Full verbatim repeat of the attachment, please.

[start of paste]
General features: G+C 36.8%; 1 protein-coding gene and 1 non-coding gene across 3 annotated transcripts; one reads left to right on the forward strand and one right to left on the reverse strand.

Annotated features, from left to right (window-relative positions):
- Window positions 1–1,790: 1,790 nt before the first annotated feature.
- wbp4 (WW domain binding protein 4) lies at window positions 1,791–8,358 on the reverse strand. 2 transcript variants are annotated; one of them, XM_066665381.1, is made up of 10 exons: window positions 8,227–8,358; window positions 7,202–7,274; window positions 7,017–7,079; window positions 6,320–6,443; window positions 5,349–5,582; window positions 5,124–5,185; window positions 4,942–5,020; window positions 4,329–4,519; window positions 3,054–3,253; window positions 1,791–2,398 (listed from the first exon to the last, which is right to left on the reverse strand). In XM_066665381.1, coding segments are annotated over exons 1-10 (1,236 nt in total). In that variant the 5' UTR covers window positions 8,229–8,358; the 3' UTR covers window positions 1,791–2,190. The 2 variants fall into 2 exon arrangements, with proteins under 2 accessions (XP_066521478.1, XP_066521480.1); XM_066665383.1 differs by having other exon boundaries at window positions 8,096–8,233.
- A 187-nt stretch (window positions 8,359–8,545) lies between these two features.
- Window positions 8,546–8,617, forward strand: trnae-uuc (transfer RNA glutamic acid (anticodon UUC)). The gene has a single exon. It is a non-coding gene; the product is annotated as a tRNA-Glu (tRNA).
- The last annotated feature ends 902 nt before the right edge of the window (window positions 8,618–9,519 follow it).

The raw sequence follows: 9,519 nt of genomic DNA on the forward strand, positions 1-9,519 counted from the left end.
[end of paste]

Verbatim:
General features: G+C 36.8%; 1 protein-coding gene and 1 non-coding gene across 3 annotated transcripts; one reads left to right on the forward strand and one right to left on the reverse strand.

Annotated features, from left to right (window-relative positions):
- Window positions 1–1,790: 1,790 nt before the first annotated feature.
- wbp4 (WW domain binding protein 4) lies at window positions 1,791–8,358 on the reverse strand. 2 transcript variants are annotated; one of them, XM_066665381.1, is made up of 10 exons: window positions 8,227–8,358; window positions 7,202–7,274; window positions 7,017–7,079; window positions 6,320–6,443; window positions 5,349–5,582; window positions 5,124–5,185; window positions 4,942–5,020; window positions 4,329–4,519; window positions 3,054–3,253; window positions 1,791–2,398 (listed from the first exon to the last, which is right to left on the reverse strand). In XM_066665381.1, coding segments are annotated over exons 1-10 (1,236 nt in total). In that variant the 5' UTR covers window positions 8,229–8,358; the 3' UTR covers window positions 1,791–2,190. The 2 variants fall into 2 exon arrangements, with proteins under 2 accessions (XP_066521478.1, XP_066521480.1); XM_066665383.1 differs by having other exon boundaries at window positions 8,096–8,233.
- A 187-nt stretch (window positions 8,359–8,545) lies between these two features.
- Window positions 8,546–8,617, forward strand: trnae-uuc (transfer RNA glutamic acid (anticodon UUC)). The gene has a single exon. It is a non-coding gene; the product is annotated as a tRNA-Glu (tRNA).
- The last annotated feature ends 902 nt before the right edge of the window (window positions 8,618–9,519 follow it).

The raw sequence follows: 9,519 nt of genomic DNA on the forward strand, positions 1-9,519 counted from the left end.